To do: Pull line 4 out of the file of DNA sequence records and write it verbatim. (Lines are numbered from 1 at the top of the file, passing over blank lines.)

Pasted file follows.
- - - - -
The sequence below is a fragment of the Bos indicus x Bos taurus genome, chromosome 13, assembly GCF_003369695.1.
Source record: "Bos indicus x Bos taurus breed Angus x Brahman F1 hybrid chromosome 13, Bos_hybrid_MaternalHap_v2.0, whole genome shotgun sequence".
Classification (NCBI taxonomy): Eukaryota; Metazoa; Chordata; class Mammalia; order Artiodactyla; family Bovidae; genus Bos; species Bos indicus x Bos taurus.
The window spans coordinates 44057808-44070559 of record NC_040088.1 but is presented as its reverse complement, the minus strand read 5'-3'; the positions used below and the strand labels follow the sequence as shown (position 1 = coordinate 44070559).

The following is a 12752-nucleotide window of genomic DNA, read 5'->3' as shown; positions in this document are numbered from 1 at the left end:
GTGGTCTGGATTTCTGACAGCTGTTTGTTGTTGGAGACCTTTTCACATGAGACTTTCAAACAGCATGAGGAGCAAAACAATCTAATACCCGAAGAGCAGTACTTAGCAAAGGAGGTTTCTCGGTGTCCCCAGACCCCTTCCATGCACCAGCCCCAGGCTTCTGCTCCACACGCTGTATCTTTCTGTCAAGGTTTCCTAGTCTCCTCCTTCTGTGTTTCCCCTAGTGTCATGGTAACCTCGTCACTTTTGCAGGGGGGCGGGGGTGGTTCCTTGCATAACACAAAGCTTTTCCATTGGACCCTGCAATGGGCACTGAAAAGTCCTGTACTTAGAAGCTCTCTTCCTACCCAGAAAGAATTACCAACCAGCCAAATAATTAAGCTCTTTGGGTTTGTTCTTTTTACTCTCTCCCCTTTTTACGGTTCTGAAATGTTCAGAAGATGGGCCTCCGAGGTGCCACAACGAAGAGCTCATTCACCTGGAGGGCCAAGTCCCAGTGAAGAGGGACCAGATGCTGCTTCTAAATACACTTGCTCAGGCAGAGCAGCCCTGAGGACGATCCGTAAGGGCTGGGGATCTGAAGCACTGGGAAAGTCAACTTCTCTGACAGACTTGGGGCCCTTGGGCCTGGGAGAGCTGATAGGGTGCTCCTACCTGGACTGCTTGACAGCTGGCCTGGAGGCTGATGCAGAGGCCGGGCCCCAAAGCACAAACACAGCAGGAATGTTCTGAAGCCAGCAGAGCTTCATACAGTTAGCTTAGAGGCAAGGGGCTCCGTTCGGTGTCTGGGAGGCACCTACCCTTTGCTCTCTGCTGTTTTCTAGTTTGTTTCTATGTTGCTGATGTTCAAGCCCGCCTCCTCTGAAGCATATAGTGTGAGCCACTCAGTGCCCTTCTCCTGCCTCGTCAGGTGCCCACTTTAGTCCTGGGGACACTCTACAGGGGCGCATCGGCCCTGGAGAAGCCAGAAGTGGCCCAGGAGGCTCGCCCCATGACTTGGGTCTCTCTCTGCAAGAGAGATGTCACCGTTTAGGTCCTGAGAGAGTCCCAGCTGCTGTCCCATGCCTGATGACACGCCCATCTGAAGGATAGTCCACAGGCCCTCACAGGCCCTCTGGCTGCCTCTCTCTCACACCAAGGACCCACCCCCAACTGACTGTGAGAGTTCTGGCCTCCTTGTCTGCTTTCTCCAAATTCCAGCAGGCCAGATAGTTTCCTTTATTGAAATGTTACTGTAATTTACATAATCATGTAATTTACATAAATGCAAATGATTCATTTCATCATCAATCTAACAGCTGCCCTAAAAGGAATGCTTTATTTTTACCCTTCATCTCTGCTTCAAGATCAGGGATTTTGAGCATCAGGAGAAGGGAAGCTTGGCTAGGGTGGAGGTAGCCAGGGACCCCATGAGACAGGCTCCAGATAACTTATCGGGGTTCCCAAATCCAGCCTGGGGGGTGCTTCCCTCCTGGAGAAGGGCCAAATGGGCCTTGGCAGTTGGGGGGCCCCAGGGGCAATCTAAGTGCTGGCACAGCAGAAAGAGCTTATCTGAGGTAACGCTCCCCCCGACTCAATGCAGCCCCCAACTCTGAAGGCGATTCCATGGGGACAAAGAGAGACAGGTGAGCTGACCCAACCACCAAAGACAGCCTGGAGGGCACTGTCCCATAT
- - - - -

The window spans coordinates 44057808-44070559 of record NC_040088.1 but is presented as its reverse complement, the minus strand read 5'-3'; the positions used below and the strand labels follow the sequence as shown (position 1 = coordinate 44070559).